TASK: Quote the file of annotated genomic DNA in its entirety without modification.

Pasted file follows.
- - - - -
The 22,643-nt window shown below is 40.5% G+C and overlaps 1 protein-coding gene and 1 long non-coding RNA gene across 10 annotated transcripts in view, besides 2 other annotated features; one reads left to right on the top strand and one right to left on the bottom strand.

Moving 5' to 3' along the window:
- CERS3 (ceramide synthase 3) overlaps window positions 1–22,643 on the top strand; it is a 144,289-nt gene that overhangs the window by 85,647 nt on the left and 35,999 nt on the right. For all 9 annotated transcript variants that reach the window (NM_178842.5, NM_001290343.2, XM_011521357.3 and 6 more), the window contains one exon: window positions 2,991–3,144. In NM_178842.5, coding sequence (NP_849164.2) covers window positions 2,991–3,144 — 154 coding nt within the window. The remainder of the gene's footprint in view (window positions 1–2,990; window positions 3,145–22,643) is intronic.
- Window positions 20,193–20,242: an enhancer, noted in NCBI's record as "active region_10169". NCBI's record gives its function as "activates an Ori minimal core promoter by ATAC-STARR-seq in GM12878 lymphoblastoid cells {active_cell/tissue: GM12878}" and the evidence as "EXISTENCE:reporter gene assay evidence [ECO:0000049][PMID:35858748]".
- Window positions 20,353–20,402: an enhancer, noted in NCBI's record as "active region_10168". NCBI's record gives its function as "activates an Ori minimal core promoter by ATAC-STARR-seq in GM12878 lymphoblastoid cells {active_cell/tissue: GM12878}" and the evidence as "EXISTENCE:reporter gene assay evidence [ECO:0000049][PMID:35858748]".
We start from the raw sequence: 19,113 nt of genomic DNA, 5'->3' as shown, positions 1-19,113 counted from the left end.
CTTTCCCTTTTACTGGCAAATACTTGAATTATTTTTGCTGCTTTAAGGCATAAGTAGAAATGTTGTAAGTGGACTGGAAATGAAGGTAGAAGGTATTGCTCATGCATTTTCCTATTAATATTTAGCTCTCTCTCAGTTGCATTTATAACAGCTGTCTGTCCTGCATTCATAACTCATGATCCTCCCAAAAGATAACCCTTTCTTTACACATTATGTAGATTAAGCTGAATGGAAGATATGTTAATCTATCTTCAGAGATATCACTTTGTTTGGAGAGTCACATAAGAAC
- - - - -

The 22,643-nt window shown below is 40.5% G+C and overlaps 1 protein-coding gene and 1 long non-coding RNA gene across 10 annotated transcripts in view, besides 2 other annotated features; one reads left to right on the top strand and one right to left on the bottom strand.

Moving 5' to 3' along the window:
- CERS3 (ceramide synthase 3) overlaps window positions 1–22,643 on the top strand; it is a 144,289-nt gene that overhangs the window by 85,647 nt on the left and 35,999 nt on the right. For all 9 annotated transcript variants that reach the window (NM_178842.5, NM_001290343.2, XM_011521357.3 and 6 more), the window contains one exon: window positions 2,991–3,144. In NM_178842.5, coding sequence (NP_849164.2) covers window positions 2,991–3,144 — 154 coding nt within the window. The remainder of the gene's footprint in view (window positions 1–2,990; window positions 3,145–22,643) is intronic.
- Window positions 20,193–20,242: an enhancer, noted in NCBI's record as "active region_10169". NCBI's record gives its function as "activates an Ori minimal core promoter by ATAC-STARR-seq in GM12878 lymphoblastoid cells {active_cell/tissue: GM12878}" and the evidence as "EXISTENCE:reporter gene assay evidence [ECO:0000049][PMID:35858748]".
- Window positions 20,353–20,402: an enhancer, noted in NCBI's record as "active region_10168". NCBI's record gives its function as "activates an Ori minimal core promoter by ATAC-STARR-seq in GM12878 lymphoblastoid cells {active_cell/tissue: GM12878}" and the evidence as "EXISTENCE:reporter gene assay evidence [ECO:0000049][PMID:35858748]".
We start from the raw sequence: 19,113 nt of genomic DNA, 5'->3' as shown, positions 1-19,113 counted from the left end.
CTTTCCCTTTTACTGGCAAATACTTGAATTATTTTTGCTGCTTTAAGGCATAAGTAGAAATGTTGTAAGTGGACTGGAAATGAAGGTAGAAGGTATTGCTCATGCATTTTCCTATTAATATTTAGCTCTCTCTCAGTTGCATTTATAACAGCTGTCTGTCCTGCATTCATAACTCATGATCCTCCCAAAAGATAACCCTTTCTTTACACATTATGTAGATTAAGCTGAATGGAAGATATGTTAATCTATCTTCAGAGATATCACTTTGTTTGGAGAGTCACATAAGAAC